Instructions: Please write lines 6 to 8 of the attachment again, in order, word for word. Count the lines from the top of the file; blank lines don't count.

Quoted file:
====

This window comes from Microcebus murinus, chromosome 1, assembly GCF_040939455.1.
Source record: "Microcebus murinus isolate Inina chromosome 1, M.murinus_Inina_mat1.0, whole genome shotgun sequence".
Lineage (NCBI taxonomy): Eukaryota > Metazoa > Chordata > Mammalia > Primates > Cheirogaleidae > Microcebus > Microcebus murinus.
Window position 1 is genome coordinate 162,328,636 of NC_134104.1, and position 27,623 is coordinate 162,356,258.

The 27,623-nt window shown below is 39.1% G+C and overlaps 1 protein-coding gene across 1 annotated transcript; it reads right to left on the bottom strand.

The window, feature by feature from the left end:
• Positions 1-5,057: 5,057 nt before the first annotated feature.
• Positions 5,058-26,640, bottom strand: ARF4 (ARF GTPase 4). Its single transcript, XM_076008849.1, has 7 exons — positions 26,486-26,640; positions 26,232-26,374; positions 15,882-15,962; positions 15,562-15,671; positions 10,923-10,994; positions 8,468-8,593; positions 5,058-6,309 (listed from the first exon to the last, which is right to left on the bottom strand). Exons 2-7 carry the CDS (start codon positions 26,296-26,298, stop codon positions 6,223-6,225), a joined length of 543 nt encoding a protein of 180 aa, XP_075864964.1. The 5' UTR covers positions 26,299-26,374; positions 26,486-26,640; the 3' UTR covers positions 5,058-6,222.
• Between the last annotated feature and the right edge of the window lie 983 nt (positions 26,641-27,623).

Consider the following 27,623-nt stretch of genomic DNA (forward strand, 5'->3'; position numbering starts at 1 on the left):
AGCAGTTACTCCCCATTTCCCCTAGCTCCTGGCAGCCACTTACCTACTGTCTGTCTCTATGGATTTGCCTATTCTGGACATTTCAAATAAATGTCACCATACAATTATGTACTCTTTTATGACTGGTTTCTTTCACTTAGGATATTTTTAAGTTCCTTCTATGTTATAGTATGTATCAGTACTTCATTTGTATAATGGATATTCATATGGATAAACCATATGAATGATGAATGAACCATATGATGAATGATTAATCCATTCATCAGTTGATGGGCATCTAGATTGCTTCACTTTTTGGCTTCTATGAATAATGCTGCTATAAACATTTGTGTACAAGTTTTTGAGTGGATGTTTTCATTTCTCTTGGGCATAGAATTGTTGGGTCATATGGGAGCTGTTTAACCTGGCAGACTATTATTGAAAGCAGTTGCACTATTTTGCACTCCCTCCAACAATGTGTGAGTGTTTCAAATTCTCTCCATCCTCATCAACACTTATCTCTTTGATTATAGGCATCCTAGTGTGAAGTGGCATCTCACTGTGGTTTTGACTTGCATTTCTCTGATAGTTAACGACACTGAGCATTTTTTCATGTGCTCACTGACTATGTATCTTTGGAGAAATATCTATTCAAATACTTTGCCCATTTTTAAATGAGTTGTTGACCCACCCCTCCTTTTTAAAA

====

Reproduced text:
The window, feature by feature from the left end:
• Positions 1-5,057: 5,057 nt before the first annotated feature.
• Positions 5,058-26,640, bottom strand: ARF4 (ARF GTPase 4). Its single transcript, XM_076008849.1, has 7 exons — positions 26,486-26,640; positions 26,232-26,374; positions 15,882-15,962; positions 15,562-15,671; positions 10,923-10,994; positions 8,468-8,593; positions 5,058-6,309 (listed from the first exon to the last, which is right to left on the bottom strand). Exons 2-7 carry the CDS (start codon positions 26,296-26,298, stop codon positions 6,223-6,225), a joined length of 543 nt encoding a protein of 180 aa, XP_075864964.1. The 5' UTR covers positions 26,299-26,374; positions 26,486-26,640; the 3' UTR covers positions 5,058-6,222.